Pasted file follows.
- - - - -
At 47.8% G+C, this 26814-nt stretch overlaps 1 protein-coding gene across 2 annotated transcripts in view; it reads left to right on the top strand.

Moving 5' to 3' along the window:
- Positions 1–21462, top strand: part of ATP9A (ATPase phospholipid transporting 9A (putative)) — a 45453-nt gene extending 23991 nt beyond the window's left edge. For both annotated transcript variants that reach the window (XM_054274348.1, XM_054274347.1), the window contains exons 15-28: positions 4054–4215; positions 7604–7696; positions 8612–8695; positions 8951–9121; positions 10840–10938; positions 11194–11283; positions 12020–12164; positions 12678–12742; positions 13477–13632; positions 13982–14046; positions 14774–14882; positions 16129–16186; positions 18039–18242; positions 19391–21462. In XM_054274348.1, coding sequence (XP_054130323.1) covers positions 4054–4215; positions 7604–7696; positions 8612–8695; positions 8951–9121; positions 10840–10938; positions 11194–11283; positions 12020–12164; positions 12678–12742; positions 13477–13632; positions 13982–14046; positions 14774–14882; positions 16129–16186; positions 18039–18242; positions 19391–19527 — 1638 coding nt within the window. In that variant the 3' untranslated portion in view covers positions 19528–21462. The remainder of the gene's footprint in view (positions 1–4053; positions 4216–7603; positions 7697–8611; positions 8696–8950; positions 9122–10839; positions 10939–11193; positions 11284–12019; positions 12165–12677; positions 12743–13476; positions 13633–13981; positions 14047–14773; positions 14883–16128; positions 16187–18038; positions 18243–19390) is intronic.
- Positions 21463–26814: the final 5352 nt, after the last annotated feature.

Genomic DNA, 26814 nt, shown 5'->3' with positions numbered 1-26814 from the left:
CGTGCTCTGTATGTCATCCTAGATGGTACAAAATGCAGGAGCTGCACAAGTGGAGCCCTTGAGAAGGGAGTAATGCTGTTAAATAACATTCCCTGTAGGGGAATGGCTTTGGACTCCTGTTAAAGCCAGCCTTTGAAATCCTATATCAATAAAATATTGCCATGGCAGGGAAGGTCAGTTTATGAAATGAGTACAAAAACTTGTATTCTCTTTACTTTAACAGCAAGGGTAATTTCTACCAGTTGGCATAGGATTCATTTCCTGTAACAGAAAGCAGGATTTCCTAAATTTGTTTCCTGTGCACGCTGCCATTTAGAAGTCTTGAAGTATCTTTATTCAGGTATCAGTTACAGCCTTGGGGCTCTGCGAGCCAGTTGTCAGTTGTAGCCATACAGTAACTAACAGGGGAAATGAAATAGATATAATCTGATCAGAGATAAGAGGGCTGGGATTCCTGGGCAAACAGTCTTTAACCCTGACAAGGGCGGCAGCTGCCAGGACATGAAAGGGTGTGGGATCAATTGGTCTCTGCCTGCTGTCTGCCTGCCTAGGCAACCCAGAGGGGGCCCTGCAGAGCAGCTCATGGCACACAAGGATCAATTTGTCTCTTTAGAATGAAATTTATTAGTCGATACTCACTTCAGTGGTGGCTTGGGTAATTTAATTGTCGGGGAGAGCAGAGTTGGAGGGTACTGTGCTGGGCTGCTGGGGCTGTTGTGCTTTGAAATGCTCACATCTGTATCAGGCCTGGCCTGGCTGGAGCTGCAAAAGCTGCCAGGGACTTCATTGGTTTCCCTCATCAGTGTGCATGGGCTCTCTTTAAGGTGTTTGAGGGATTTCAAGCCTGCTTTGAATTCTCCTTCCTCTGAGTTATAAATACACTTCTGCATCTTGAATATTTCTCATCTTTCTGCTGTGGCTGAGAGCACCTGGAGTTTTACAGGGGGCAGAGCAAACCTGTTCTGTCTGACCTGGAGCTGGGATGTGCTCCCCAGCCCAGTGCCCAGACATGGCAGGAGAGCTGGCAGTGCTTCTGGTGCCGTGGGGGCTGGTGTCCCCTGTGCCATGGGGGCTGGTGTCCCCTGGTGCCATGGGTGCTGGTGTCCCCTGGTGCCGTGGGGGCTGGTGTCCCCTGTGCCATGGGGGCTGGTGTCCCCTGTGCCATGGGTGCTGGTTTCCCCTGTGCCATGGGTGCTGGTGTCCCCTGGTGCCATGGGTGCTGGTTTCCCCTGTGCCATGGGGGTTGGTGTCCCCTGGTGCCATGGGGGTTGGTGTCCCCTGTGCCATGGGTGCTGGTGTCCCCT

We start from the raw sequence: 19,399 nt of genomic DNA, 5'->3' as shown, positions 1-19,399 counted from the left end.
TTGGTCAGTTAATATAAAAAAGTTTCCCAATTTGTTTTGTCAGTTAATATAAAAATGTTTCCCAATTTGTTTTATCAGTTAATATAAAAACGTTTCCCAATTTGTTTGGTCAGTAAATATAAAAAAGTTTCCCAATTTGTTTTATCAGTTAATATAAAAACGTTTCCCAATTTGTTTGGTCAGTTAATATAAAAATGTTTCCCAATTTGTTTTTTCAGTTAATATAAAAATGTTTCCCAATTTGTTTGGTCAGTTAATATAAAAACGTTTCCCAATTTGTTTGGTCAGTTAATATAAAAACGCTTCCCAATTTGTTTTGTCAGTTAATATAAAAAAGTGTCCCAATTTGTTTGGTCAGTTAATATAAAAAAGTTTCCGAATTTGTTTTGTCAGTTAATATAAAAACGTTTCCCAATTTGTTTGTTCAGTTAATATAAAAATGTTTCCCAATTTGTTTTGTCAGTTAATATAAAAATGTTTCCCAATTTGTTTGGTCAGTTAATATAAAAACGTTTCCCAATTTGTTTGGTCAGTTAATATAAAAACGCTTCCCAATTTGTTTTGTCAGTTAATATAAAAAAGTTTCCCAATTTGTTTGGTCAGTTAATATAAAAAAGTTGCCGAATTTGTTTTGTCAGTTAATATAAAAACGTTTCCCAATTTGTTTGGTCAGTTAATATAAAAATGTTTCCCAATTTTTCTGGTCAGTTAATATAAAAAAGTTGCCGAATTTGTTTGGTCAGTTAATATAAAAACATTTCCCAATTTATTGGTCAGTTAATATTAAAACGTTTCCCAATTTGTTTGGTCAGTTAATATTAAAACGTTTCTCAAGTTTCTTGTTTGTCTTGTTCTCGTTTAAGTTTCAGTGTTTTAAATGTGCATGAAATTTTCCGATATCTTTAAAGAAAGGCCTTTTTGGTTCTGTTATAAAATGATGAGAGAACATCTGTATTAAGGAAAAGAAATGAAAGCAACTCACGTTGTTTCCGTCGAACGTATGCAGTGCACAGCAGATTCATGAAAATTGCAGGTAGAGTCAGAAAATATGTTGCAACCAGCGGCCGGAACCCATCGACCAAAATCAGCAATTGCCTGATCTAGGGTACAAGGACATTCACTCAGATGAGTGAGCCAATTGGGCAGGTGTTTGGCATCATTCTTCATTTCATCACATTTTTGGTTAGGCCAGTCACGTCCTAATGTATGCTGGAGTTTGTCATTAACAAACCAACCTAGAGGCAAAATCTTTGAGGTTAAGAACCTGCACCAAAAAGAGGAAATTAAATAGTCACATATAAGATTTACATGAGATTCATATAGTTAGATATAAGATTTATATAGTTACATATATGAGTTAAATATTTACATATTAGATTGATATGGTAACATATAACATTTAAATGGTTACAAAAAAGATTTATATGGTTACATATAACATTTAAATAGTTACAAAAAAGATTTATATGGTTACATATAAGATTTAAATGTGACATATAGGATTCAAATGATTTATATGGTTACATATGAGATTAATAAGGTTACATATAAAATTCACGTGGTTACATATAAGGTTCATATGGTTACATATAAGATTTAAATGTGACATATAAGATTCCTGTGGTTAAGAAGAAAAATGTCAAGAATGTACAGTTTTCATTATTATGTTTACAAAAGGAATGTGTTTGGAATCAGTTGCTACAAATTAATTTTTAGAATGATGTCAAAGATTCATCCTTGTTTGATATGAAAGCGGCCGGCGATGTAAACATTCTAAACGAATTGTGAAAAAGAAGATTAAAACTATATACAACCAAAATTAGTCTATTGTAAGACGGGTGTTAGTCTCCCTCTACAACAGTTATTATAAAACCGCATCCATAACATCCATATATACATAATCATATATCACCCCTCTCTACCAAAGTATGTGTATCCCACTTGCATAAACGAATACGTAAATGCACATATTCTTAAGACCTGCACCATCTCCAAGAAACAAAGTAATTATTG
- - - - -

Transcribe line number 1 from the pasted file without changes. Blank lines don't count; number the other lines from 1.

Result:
At 47.8% G+C, this 26814-nt stretch overlaps 1 protein-coding gene across 2 annotated transcripts in view; it reads left to right on the top strand.